A majority of field studies have used RSP as an indicator of exposure to ETS because of the substantial emission of RSP in indoor spaces from tobacco combustion. ETS is the dominant contributor to the indoor levels of RSP. The total RSP, as measured by personal monitors, has been found to be substantially elevated for individuals who reported being exposed to ETS as compared with those who reported no such exposure. Both air monitoring and modeling clearly indicate that RSP concentrations will be elevated over background levels in indoor spaces when even low smoking rates occur. The importance of variation in the input parameters-such as room size, temperature, humidity, air exchange rate, and numbers of cigarettes smoked—should be noted when interpreting the data on the constituents of ETS obtained from personal monitors and indoor space monitors.
In theory, dose of ETS to the tissues or organs could be measured directly through the use of biological markers that accurately indicate uptake in the tissues or organs. Optimal assessment of exposure to ETS should derive from measures made on physiological fluids of exposed persons. Several chemicals found in such fluids may be able to serve as biological markers of recent exposures. The criteria for acceptable biological markers are similar to those for measuring ETS in the external environment.
The biological markers that have been most useful for assessing recent exposures to ETS are nicotine and its metabolite, cotinine. Nicotine and cotinine derive virtually exclusively from tobacco products, of which tobacco smoke is the most important direct source. They can be identified and quantified in saliva, blood, or urine. Generally, the mean concentrations of nicotine
and cotinine in the plasma or urine of nonsmokers exposed to ETS are about 1 percent of the mean values observed in active smokers. Several studies have indicated that urinary cotinine concentrations in infants and children increase as the numbers of reported smokers increase in the home. At present, there may be difficulty in interpreting the relative cotinine levels in nonsmokers compared with smokers because of the reported slower clearance of cotinine in nonsmokers. Absorption, metabolism, and excretion of ETS constituents, including nicotine, need to be carefully studied in order to evaluate whether there are differences between smokers and nonsmokers in these factors. Further epidemiologic studies using biological markers are needed to quantify exposure-dose relationships in nonsmokers.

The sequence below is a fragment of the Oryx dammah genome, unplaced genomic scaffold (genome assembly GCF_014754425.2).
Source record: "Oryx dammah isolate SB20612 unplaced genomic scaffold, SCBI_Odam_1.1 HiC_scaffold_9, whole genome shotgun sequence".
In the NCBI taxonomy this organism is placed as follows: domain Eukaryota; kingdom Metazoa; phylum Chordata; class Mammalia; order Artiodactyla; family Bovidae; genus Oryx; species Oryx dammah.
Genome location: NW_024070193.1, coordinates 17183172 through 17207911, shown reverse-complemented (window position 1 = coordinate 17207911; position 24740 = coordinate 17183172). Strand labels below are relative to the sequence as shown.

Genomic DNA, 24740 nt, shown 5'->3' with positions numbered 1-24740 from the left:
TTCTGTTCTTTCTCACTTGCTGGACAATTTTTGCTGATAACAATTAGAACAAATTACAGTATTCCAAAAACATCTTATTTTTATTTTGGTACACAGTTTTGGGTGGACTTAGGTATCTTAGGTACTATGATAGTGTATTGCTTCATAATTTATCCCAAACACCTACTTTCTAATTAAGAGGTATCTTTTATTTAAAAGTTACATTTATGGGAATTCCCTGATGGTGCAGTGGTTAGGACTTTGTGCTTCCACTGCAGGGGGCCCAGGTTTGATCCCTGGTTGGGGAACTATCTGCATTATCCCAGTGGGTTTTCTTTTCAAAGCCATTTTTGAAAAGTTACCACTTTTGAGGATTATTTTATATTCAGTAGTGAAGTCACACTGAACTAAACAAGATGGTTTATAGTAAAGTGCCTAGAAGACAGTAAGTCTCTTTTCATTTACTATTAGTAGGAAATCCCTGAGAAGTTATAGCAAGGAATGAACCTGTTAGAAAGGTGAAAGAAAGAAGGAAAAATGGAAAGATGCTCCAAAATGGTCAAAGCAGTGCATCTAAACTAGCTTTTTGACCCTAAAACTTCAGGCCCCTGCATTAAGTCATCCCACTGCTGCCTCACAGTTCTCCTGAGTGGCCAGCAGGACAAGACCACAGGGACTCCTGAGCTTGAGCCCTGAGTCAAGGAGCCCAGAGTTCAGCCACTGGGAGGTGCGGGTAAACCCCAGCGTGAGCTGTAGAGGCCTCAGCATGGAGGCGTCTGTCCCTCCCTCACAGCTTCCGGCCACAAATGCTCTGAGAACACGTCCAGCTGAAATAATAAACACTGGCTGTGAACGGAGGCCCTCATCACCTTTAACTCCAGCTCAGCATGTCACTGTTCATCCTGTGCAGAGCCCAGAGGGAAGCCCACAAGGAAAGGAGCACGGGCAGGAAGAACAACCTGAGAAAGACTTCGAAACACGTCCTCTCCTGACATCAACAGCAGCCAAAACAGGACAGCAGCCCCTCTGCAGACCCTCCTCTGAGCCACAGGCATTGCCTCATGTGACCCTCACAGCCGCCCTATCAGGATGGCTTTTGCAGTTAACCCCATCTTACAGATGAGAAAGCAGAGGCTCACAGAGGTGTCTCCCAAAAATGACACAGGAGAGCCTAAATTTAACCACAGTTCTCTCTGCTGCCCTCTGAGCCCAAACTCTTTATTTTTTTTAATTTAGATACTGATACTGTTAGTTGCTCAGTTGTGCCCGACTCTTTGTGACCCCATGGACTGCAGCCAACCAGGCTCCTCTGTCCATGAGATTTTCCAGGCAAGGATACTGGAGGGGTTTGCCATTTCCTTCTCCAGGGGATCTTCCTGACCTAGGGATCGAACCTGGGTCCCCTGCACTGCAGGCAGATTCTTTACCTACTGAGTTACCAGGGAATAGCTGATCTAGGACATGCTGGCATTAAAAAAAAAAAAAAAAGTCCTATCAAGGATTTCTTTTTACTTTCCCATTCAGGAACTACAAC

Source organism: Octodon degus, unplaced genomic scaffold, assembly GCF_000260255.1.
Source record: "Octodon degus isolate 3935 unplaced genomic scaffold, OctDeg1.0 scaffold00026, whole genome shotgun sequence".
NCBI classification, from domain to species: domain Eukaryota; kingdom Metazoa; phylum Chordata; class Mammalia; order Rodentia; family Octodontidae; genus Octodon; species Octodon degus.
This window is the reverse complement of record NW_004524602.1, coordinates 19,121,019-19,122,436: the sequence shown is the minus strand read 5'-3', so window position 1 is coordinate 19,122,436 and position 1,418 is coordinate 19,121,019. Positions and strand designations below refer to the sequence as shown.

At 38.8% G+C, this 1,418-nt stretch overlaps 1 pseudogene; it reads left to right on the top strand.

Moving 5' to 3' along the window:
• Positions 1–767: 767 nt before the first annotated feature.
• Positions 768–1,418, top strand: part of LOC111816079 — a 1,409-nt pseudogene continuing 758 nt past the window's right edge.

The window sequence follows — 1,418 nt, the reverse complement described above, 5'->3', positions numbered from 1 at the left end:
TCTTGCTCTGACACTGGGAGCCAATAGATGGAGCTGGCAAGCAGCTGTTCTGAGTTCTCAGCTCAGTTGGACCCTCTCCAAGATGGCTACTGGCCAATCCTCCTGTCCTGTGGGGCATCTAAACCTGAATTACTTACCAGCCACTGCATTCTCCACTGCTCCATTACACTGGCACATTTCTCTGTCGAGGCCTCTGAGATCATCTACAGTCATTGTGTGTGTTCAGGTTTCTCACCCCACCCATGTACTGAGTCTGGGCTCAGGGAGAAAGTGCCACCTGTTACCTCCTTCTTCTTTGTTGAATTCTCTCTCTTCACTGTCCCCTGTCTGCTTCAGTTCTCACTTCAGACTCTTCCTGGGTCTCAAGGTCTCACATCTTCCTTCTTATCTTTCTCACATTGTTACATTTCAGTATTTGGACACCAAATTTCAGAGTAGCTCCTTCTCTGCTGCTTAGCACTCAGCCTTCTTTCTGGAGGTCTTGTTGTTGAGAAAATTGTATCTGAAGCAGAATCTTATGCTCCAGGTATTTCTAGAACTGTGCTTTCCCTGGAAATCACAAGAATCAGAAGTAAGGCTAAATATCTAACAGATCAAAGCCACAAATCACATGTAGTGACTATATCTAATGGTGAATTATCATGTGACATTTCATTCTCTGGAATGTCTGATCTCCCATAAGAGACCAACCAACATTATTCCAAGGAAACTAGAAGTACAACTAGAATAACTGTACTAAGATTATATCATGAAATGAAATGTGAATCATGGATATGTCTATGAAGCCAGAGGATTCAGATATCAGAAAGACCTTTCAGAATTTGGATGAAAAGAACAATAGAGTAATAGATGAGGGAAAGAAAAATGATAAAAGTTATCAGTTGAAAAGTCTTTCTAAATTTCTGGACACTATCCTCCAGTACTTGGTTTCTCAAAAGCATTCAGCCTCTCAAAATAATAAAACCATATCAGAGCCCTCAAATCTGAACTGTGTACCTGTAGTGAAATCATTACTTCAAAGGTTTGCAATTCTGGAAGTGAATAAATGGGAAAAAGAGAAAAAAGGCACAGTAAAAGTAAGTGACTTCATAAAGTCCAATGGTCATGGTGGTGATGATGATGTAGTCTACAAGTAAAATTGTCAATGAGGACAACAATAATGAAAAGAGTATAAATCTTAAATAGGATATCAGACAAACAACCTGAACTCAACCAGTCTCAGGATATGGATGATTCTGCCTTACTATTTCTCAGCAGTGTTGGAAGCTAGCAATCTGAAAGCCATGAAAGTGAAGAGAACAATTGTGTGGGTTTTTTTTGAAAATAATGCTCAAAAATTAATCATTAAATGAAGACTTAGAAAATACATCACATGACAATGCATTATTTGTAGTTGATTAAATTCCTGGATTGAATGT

Thiocyanate, as measured in saliva, serum, or urine, does not appear to be sufficiently sensitive as an indicator of ETS exposure. Similarly, exhaled carbon monoxide and carboxyhemoglobin are not sufficiently sensitive to moderate or low levels of ETS exposure and thus are not particularly useful biological markers for exposure to ETS, except in experimental, acute exposure situations. There are several other sources of carbon monoxide in the environment that equal or exceed the concentrations of carbon monoxide attributable to ETS.
Other suggested biological markers of exposure are N-nitrosoproline, nitrosothioproline, and some of the aromatic amines that are present in high concentrations in SS. However, data on sensitivity and reliability of laboratory procedures for these markers are not sufficient to recommend their use at this time in epidemiologic studies of ETS.
Laboratory assays have shown mutagenic activity in the urine of smokers and ETS-exposed nonsmokers. The mutagenicity of urine is a function of many factors—such as dietary constituents, occupational exposures, and other environmental factors—which render any findings of mutagenicity nonspecific. Research is needed to clarify the appropriate methods for estimating mutagenicity and to isolate and identify the active agents in body fluids of ETS-exposed nonsmokers.
DNA adducts derived from tobacco-related chemicals can be measured in the blood. However, these chemicals, such as benzo[a]pyrene, are not unique to ETS. Studies are needed that can measure adducts of tobacco-specific chemicals.
IN VIVO AND IN VITRO STUDIES